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Mar 18, 2013
My childhood best friend introduced me to science fiction. I remember borrowing every one of his copies of Isaac Asimov’s robot books as well as all of Ray Bradbury’s short stories. He had almost every Edgar Rice Burroughs paperback while I gathered all Frank Herbert’s Dune books as well as any Star Trek and Star Wars books I could find. You may ask what does science fiction have to do with photography. Not that much really, but let me explain where I’m going here.
Collecting sci-fi paperback books back then meant collecting some amazing cover art. Science fiction in particular had spectacular “other-world” art that often persuaded me to buy the book even though I had never heard of the author. These science fiction tales as well as the imagery that it came bundled in really did spark my interest in space and astronomy. So when a co-worker told me about a new comet that would be swinging by Earth this month, I was pretty excited. Up until now, I’d never seen or photographed a comet before.
Another co-worker shared a great website for stargazers (www.spaceweather.com) with me last year. I immediately consulted the site and found out about comet Pan-STARRS and the projected “best” time to view in the Northern Hemisphere. Starting early in March, the comet would make its appearance in the lower western sky just after sunset. On March 12th, I couldn’t resist my curiosity any longer. I was determined to find this comet and try to photograph it. It was cloudy in Sioux Falls, but the internet told me it would start to clear up somewhere west of Mitchell, so I west I went.
Between Plankinton and White Lake the clouds dissipated. I took the White Lake exit and proceeded north through town to find a suitable location to scan the sky. Since it was another scenic South Dakota sunset, I made sure to stop and shoot a few photographs as I drove by White Lake and up into the hills to the north.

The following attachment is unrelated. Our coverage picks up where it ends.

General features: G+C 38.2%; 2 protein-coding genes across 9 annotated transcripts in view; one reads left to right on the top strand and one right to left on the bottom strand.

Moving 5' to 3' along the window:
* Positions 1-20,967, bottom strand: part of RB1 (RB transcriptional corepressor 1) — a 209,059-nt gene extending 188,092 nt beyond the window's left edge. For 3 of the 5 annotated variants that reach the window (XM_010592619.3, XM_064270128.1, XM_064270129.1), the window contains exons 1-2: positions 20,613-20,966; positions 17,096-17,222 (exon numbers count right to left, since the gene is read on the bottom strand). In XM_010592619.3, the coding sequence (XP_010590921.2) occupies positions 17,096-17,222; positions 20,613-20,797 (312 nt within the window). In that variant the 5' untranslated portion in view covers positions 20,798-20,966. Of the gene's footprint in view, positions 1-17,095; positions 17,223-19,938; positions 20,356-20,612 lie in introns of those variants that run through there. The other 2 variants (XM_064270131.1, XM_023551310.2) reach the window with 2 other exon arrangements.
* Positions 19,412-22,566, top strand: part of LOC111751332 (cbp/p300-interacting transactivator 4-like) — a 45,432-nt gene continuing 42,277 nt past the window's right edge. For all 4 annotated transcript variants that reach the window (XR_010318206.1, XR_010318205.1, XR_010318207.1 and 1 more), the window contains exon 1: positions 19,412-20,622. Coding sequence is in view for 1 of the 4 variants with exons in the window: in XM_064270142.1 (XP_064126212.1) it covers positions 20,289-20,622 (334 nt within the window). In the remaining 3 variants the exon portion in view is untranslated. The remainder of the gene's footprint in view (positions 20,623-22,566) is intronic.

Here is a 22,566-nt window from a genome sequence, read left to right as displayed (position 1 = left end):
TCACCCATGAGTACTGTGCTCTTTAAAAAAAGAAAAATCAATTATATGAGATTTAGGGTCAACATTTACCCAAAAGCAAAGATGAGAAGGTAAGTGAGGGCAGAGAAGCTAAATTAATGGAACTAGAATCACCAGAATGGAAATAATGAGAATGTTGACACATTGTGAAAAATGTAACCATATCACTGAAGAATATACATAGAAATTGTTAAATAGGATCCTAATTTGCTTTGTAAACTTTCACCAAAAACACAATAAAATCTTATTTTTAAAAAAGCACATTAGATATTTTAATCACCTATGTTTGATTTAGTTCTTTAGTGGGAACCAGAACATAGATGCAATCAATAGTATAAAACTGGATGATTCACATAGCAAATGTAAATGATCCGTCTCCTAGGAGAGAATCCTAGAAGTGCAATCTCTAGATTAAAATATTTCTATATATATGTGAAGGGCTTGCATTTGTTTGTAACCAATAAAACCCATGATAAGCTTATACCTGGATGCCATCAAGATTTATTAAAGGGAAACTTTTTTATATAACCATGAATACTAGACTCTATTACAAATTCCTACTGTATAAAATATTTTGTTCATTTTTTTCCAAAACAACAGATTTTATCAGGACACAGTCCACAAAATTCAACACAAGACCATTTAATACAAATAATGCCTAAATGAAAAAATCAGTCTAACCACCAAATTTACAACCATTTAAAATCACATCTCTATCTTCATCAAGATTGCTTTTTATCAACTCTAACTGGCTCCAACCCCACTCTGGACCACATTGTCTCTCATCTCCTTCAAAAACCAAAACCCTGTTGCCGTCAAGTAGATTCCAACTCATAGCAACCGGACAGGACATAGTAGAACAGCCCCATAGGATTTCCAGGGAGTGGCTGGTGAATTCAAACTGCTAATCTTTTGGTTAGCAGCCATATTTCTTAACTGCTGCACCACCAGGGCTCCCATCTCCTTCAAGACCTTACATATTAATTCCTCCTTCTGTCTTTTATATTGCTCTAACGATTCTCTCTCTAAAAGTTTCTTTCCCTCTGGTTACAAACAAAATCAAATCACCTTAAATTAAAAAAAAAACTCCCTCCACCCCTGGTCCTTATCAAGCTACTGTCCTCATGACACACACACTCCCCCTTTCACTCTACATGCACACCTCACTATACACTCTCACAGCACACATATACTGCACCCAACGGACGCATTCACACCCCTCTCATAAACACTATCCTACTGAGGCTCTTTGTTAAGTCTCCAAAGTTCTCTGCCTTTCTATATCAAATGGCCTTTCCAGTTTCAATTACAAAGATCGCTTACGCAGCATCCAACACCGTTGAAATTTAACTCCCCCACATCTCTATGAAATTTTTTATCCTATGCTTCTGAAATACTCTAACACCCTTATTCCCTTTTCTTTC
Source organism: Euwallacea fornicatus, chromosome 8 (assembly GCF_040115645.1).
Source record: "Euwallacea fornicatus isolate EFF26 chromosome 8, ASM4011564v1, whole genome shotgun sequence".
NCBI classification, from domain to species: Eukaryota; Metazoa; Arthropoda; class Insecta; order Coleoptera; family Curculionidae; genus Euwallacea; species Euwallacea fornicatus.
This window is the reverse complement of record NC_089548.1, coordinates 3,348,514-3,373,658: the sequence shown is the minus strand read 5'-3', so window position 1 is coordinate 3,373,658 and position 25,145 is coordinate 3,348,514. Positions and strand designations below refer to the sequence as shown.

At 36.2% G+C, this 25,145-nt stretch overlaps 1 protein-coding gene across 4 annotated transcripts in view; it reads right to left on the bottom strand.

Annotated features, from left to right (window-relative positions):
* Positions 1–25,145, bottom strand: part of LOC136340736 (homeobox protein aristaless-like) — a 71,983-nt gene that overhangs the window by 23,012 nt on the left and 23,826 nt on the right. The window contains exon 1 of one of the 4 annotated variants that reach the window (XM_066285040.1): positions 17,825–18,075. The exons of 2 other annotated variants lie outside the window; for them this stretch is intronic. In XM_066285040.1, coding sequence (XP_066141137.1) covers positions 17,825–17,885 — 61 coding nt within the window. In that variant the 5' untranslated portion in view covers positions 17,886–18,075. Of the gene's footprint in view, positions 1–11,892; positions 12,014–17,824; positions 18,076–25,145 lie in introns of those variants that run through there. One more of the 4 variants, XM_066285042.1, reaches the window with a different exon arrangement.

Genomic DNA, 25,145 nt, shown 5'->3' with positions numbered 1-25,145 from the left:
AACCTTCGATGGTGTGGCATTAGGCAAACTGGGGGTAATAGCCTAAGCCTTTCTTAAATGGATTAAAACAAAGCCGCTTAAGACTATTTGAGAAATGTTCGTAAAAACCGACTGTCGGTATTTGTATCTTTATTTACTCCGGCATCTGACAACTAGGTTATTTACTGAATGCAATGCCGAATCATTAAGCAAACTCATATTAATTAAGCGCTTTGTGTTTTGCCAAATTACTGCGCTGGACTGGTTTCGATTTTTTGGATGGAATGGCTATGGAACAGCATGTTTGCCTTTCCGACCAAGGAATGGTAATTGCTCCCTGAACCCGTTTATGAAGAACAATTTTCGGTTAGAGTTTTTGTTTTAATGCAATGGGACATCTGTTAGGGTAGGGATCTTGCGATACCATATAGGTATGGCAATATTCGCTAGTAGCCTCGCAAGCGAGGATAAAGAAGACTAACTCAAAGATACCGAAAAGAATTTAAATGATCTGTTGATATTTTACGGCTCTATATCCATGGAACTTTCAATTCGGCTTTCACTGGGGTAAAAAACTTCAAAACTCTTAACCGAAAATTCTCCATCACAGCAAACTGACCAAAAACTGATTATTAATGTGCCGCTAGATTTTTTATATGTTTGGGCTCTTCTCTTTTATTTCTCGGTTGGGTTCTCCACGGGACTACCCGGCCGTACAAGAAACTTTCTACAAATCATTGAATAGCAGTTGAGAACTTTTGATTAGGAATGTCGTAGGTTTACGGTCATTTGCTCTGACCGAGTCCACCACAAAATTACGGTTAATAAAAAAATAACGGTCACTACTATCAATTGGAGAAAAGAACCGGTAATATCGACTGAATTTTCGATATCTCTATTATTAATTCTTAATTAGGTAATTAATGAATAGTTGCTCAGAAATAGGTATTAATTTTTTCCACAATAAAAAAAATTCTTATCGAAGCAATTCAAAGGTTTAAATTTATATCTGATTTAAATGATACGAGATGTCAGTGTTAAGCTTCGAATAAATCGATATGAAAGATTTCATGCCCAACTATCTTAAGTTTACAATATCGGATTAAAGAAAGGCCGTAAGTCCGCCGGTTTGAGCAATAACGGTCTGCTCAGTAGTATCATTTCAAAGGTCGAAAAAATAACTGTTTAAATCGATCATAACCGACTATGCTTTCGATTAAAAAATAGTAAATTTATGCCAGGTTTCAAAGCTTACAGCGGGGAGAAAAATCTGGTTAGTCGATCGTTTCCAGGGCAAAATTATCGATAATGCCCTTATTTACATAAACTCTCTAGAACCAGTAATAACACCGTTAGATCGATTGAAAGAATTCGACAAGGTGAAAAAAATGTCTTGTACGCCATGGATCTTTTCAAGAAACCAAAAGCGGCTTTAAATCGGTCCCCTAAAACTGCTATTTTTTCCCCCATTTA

I found a nice spot on a hillside northwest of town and although the waxing moon was beautiful, I could not see any sign of a comet. It was supposed to be just a few degrees to the left of the moon, but I couldn’t see it, even with binoculars. Another five to ten minutes went by and the sky grew darker. I was about ready to call the whole thing a bust when I decided I should at least get a shot of the moon over the landscape.
“There it is!” I whispered out loud. I was looking at the back of my camera and to my surprise, the comet showed up on the LCD. I still couldn’t see it in the sky, but the long exposure coupled with a telephoto lens brought it out unmistakably. I was giddy. I snapped a few more photos and then remembered a lone prairie windmill I had passed on the way up the hill. I grabbed my gear and drove as fast as possible to the side of the field with the windmill some 200 yards away. I grabbed my tripod, a flashlight and my camera then half ran, half stumbled though the field in order to line up the windmill, moon and comet.
I didn’t have much time as both the moon and the comet were sinking towards the horizon and the wispy cloud band was starting to obscure them. On my first shot, I missed the comet entirely, but happened to catch an owl on the windmill that I had no idea was even there. I widened out for my second shot and there it was. Comet Pan-Starrs was hanging in the sky just opposite of the moon with my windmill in between. The images my camera produced reminded me of one of those old science fiction covers I used to love as a kid, minus the spaceships and robots of course. On the way back home, I may or may not have cued up the Star Trek theme on my iPod. It’s funny what chasing a comet with a camera can do to a full-grown man.
Christian Begeman grew up in Isabel and now lives in Sioux Falls. When he's not working at Midcontinent Communications he is often on the road photographing our prettiest spots around the state. Follow Begeman on his blog.